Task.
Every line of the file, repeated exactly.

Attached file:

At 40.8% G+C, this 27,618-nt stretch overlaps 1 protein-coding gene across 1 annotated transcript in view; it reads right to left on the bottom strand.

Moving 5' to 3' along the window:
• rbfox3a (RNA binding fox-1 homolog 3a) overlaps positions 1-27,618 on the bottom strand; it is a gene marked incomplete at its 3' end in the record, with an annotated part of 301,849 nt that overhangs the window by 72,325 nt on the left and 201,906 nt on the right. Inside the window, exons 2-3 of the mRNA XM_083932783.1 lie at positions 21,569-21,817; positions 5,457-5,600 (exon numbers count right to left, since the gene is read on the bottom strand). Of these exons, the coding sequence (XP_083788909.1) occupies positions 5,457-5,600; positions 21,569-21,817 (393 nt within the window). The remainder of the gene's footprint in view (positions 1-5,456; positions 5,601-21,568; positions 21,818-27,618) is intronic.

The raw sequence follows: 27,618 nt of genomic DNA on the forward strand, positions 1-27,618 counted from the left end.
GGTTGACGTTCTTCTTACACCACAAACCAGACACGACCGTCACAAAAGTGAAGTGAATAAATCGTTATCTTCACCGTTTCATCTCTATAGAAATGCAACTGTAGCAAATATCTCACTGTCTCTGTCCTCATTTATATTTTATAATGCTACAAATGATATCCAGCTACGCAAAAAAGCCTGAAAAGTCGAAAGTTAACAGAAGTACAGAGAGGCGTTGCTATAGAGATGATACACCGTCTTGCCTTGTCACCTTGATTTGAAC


At 40.8% G+C, this 27,618-nt stretch overlaps 1 protein-coding gene across 1 annotated transcript in view; it reads right to left on the bottom strand.

Moving 5' to 3' along the window:
• rbfox3a (RNA binding fox-1 homolog 3a) overlaps positions 1-27,618 on the bottom strand; it is a gene marked incomplete at its 3' end in the record, with an annotated part of 301,849 nt that overhangs the window by 72,325 nt on the left and 201,906 nt on the right. Inside the window, exons 2-3 of the mRNA XM_083932783.1 lie at positions 21,569-21,817; positions 5,457-5,600 (exon numbers count right to left, since the gene is read on the bottom strand). Of these exons, the coding sequence (XP_083788909.1) occupies positions 5,457-5,600; positions 21,569-21,817 (393 nt within the window). The remainder of the gene's footprint in view (positions 1-5,456; positions 5,601-21,568; positions 21,818-27,618) is intronic.

The raw sequence follows: 27,618 nt of genomic DNA on the forward strand, positions 1-27,618 counted from the left end.
GGTTGACGTTCTTCTTACACCACAAACCAGACACGACCGTCACAAAAGTGAAGTGAATAAATCGTTATCTTCACCGTTTCATCTCTATAGAAATGCAACTGTAGCAAATATCTCACTGTCTCTGTCCTCATTTATATTTTATAATGCTACAAATGATATCCAGCTACGCAAAAAAGCCTGAAAAGTCGAAAGTTAACAGAAGTACAGAGAGGCGTTGCTATAGAGATGATACACCGTCTTGCCTTGTCACCTTGATTTGAAC